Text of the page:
When government cradles fail abandoned babies

Cradle baby scheme, abandoned babies, girl child, infanticide, female foeticide, social welfare department, adoption, adopt children
Cradles along with constant campaigns to end male child preference is key to improving the sex ratio | Illustration - Prathap Ravishankar

In April this year, Tamil Nadu was rocked by the news of some financially impoverished parents selling off 11 babies in Namakkal district. Investigation revealed that more than 25 babies had been sold earlier by a racket that involved nurses and assistants of government officials.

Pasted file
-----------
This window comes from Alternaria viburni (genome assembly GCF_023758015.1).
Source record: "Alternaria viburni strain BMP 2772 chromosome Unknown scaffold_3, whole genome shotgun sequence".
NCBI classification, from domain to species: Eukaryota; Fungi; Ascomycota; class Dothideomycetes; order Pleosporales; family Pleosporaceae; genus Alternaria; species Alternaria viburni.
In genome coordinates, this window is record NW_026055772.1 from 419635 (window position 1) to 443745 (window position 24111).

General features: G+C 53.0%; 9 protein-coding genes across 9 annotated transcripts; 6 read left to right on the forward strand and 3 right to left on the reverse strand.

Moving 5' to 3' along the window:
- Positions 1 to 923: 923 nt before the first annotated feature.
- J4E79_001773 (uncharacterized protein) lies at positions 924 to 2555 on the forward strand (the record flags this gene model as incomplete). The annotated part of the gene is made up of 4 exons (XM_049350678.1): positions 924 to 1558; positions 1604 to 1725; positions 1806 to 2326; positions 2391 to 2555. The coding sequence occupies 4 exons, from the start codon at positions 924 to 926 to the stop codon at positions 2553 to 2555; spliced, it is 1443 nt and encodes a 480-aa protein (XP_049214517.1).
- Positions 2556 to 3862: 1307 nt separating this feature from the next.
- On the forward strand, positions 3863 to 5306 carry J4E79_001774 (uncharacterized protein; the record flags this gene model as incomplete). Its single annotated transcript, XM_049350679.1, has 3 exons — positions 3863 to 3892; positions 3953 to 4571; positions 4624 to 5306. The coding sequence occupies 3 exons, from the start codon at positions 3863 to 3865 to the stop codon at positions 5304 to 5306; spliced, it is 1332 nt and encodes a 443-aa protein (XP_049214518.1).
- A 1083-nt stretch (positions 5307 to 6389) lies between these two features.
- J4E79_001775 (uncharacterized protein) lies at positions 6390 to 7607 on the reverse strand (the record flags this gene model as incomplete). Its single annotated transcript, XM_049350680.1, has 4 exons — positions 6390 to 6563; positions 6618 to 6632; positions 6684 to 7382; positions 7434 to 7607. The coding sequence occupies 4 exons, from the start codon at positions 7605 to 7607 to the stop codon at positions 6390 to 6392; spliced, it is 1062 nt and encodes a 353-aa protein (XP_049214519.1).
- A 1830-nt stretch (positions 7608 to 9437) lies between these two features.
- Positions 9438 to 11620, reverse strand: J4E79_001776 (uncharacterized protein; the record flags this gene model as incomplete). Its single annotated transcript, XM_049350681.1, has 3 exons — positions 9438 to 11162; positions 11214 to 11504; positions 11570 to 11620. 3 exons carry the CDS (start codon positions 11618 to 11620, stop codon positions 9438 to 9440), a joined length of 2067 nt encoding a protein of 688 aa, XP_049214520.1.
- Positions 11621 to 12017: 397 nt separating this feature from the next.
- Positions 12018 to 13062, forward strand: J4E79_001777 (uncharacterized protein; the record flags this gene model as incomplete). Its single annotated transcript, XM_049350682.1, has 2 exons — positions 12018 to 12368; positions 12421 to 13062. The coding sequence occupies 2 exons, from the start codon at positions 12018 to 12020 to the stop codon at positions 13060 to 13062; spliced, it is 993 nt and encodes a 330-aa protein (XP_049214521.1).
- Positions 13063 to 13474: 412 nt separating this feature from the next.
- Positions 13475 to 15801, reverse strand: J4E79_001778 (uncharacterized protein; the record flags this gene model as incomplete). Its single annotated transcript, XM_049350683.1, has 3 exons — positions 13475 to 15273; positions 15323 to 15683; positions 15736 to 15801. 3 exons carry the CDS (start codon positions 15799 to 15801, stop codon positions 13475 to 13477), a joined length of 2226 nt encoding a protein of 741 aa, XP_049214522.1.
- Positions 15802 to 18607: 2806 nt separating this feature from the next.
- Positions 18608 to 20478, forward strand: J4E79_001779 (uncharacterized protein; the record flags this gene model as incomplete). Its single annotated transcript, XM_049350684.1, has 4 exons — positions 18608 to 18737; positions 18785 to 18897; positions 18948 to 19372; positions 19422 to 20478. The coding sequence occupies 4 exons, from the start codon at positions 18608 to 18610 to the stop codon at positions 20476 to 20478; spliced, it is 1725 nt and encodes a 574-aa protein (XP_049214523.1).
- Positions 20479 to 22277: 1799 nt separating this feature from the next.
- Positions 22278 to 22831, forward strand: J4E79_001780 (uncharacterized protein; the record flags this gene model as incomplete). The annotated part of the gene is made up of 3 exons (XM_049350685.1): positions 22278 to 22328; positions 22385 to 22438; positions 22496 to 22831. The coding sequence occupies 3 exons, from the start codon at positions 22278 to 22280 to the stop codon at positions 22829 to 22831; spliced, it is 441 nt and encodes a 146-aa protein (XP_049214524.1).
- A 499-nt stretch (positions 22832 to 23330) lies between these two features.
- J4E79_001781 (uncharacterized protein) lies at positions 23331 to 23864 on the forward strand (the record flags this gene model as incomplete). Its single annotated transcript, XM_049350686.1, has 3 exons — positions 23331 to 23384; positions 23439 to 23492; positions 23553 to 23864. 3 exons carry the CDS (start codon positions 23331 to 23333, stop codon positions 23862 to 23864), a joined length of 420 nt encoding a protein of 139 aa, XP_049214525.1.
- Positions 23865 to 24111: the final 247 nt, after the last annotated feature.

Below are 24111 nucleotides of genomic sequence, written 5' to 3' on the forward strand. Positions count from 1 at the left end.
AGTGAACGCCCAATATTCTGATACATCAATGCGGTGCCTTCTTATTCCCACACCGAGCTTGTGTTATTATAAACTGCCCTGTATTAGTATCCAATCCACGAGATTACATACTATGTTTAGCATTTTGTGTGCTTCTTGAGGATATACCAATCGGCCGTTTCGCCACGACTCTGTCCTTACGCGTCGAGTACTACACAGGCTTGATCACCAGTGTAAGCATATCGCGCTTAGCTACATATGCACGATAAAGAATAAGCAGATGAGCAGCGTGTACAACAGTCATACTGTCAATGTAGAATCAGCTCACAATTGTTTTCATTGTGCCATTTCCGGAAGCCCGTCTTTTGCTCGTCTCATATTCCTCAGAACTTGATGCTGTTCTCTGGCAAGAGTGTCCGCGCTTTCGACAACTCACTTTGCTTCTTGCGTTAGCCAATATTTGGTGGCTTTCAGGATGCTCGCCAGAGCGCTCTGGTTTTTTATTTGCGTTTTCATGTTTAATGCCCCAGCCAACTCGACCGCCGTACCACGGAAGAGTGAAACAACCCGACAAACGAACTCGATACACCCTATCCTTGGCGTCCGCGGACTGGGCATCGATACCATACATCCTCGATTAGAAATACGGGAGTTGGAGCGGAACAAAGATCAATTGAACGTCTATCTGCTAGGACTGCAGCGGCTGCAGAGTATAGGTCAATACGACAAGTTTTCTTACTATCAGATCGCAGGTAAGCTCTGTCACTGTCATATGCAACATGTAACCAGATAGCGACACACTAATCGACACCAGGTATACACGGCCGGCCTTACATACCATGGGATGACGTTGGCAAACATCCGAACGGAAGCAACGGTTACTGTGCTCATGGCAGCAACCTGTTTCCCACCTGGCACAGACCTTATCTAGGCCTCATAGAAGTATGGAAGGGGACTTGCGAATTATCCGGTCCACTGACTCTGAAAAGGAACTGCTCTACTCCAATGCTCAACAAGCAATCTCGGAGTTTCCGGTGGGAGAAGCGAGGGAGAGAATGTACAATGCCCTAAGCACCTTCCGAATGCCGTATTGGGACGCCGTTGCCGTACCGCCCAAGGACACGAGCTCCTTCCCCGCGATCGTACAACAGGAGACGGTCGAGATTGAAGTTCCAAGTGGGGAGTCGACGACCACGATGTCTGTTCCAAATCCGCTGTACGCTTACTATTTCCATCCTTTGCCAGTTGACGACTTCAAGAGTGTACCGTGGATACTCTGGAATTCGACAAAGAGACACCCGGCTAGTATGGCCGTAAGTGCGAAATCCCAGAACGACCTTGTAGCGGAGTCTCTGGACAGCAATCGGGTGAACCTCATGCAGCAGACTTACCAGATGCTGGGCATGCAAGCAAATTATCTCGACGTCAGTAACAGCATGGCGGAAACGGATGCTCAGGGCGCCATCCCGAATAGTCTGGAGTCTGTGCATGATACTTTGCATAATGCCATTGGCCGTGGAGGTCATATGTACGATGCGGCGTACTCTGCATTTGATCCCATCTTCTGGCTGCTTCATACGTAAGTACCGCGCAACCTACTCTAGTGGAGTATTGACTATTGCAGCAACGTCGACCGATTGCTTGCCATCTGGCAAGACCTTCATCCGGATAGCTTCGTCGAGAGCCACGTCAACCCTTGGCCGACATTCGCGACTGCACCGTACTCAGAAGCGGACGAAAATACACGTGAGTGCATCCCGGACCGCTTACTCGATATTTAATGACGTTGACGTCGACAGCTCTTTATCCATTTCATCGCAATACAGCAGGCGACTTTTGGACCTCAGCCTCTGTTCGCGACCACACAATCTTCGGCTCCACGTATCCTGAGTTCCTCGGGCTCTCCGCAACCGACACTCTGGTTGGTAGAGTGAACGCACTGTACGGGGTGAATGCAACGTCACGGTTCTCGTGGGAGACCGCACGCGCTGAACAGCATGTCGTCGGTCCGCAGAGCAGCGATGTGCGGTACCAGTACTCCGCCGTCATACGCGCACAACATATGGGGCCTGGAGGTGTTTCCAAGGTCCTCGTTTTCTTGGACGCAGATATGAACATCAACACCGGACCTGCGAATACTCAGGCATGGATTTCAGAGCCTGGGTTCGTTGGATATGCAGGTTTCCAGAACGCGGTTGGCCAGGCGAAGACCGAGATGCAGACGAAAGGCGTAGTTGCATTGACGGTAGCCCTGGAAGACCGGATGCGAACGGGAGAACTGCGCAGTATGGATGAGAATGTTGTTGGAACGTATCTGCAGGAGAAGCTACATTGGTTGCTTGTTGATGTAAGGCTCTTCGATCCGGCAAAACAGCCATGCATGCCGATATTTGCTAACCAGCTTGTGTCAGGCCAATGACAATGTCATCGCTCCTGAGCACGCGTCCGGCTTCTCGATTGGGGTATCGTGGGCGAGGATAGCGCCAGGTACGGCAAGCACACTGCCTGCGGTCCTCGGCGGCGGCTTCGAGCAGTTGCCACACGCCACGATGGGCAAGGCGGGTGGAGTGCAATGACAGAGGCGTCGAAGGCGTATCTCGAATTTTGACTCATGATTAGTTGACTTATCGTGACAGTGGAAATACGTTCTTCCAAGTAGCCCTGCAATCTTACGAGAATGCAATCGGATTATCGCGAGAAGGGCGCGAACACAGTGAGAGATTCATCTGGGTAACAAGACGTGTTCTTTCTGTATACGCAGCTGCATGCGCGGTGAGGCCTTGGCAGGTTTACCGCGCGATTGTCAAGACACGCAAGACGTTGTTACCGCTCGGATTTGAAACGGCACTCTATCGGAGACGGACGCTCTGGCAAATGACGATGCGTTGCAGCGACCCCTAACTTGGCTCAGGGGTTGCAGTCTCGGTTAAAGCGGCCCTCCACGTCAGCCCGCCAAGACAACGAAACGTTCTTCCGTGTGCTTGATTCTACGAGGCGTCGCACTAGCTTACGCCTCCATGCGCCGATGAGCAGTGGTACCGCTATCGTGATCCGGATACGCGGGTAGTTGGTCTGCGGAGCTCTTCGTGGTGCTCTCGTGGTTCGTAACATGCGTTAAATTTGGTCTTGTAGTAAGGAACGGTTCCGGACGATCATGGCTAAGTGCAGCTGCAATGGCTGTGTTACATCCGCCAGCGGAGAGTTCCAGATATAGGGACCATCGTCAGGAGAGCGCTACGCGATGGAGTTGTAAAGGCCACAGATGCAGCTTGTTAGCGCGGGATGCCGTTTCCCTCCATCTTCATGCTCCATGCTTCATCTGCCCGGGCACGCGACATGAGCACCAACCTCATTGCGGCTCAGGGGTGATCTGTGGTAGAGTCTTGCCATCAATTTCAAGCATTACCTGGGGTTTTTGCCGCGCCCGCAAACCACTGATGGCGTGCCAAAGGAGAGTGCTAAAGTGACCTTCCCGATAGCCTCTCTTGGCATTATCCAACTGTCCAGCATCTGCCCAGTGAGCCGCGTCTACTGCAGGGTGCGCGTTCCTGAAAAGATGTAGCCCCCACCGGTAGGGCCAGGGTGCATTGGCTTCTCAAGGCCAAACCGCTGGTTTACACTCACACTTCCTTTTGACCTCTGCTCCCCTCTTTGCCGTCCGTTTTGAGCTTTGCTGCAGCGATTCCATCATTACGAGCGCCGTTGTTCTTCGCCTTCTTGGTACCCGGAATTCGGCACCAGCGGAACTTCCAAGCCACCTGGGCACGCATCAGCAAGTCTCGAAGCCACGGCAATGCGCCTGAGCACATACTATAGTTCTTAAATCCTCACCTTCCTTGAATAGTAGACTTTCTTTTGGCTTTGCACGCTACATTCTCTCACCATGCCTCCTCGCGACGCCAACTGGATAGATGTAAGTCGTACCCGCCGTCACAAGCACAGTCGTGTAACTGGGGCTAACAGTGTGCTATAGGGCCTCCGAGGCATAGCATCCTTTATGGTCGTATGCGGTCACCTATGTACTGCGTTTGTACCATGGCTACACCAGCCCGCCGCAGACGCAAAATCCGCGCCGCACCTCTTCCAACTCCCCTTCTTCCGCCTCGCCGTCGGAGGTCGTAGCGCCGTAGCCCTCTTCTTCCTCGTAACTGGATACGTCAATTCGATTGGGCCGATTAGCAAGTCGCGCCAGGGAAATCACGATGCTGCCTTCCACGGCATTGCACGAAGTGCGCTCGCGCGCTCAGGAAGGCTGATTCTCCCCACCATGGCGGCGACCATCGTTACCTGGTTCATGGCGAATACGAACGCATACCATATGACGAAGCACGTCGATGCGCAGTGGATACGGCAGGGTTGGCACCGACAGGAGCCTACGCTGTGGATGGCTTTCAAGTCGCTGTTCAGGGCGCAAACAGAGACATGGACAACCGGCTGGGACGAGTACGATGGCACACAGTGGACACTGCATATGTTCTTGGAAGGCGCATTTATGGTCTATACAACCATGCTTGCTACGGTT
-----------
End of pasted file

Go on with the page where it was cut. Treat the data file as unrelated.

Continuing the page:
While a detailed study is still being carried out by the state health department to find out the quantum of crime done under the garb of adoption, the larger issue of the state’s failure to protect infants has been all the more glaring.

Tamil Nadu, which has been lauded for several of its welfare schemes for poor such as the Mid-Day Meal Scheme, has also been hailed for its Cradle Baby Scheme, launched in 1992, aimed at rescuing female babies who would otherwise have been killed by encouraging parents to give them up for adoption by leaving them in cradles.

Cradles have been set up in district hospitals across 10 districts. In other districts, the children, who are abandoned or surrendered, are brought under this scheme through other ways.

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